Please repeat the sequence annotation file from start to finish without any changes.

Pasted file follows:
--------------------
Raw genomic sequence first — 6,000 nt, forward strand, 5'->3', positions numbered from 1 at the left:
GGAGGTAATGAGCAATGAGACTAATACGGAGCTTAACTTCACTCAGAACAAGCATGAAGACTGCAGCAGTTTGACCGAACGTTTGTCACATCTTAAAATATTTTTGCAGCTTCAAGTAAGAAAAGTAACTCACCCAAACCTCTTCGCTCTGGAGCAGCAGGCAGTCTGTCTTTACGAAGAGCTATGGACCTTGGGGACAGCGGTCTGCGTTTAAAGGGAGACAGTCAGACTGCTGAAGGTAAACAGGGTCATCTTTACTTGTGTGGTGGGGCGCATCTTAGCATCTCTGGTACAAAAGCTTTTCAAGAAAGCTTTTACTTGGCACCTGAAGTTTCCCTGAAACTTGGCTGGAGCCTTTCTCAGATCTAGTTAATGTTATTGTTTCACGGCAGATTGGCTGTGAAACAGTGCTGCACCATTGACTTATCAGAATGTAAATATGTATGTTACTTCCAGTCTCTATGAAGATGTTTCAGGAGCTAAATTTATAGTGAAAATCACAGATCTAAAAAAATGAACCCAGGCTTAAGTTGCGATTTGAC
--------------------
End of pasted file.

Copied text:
Raw genomic sequence first — 6,000 nt, forward strand, 5'->3', positions numbered from 1 at the left:
GGAGGTAATGAGCAATGAGACTAATACGGAGCTTAACTTCACTCAGAACAAGCATGAAGACTGCAGCAGTTTGACCGAACGTTTGTCACATCTTAAAATATTTTTGCAGCTTCAAGTAAGAAAAGTAACTCACCCAAACCTCTTCGCTCTGGAGCAGCAGGCAGTCTGTCTTTACGAAGAGCTATGGACCTTGGGGACAGCGGTCTGCGTTTAAAGGGAGACAGTCAGACTGCTGAAGGTAAACAGGGTCATCTTTACTTGTGTGGTGGGGCGCATCTTAGCATCTCTGGTACAAAAGCTTTTCAAGAAAGCTTTTACTTGGCACCTGAAGTTTCCCTGAAACTTGGCTGGAGCCTTTCTCAGATCTAGTTAATGTTATTGTTTCACGGCAGATTGGCTGTGAAACAGTGCTGCACCATTGACTTATCAGAATGTAAATATGTATGTTACTTCCAGTCTCTATGAAGATGTTTCAGGAGCTAAATTTATAGTGAAAATCACAGATCTAAAAAAATGAACCCAGGCTTAAGTTGCGATTTGAC